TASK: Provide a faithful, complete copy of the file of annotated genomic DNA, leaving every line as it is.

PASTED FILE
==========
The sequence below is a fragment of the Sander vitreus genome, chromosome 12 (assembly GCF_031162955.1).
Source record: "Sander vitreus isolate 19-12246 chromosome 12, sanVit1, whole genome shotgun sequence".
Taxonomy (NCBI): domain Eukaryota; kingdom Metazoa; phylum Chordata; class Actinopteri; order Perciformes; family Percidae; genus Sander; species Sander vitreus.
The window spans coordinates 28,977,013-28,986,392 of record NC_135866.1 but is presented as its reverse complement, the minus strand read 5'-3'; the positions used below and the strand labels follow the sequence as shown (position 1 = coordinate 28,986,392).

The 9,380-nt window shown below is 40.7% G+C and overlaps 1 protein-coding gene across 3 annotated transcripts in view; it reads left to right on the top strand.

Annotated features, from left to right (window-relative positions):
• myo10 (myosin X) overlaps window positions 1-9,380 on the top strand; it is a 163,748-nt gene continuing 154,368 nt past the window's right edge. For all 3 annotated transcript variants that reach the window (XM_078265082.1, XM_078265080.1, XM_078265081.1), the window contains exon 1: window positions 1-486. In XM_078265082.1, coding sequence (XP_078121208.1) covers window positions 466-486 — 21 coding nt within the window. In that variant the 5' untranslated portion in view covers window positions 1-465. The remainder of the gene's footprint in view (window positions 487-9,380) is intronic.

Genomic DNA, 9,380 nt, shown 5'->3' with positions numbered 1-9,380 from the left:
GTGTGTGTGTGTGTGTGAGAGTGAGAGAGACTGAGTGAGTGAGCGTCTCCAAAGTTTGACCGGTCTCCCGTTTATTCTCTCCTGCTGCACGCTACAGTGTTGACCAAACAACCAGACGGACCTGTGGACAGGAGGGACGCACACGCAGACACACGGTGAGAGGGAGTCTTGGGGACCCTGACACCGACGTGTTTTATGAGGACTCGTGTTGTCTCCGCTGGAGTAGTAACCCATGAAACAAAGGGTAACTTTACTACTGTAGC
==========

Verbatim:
The sequence below is a fragment of the Sander vitreus genome, chromosome 12 (assembly GCF_031162955.1).
Source record: "Sander vitreus isolate 19-12246 chromosome 12, sanVit1, whole genome shotgun sequence".
Taxonomy (NCBI): domain Eukaryota; kingdom Metazoa; phylum Chordata; class Actinopteri; order Perciformes; family Percidae; genus Sander; species Sander vitreus.
The window spans coordinates 28,977,013-28,986,392 of record NC_135866.1 but is presented as its reverse complement, the minus strand read 5'-3'; the positions used below and the strand labels follow the sequence as shown (position 1 = coordinate 28,986,392).

The 9,380-nt window shown below is 40.7% G+C and overlaps 1 protein-coding gene across 3 annotated transcripts in view; it reads left to right on the top strand.

Annotated features, from left to right (window-relative positions):
• myo10 (myosin X) overlaps window positions 1-9,380 on the top strand; it is a 163,748-nt gene continuing 154,368 nt past the window's right edge. For all 3 annotated transcript variants that reach the window (XM_078265082.1, XM_078265080.1, XM_078265081.1), the window contains exon 1: window positions 1-486. In XM_078265082.1, coding sequence (XP_078121208.1) covers window positions 466-486 — 21 coding nt within the window. In that variant the 5' untranslated portion in view covers window positions 1-465. The remainder of the gene's footprint in view (window positions 487-9,380) is intronic.

Genomic DNA, 9,380 nt, shown 5'->3' with positions numbered 1-9,380 from the left:
GTGTGTGTGTGTGTGTGAGAGTGAGAGAGACTGAGTGAGTGAGCGTCTCCAAAGTTTGACCGGTCTCCCGTTTATTCTCTCCTGCTGCACGCTACAGTGTTGACCAAACAACCAGACGGACCTGTGGACAGGAGGGACGCACACGCAGACACACGGTGAGAGGGAGTCTTGGGGACCCTGACACCGACGTGTTTTATGAGGACTCGTGTTGTCTCCGCTGGAGTAGTAACCCATGAAACAAAGGGTAACTTTACTACTGTAGC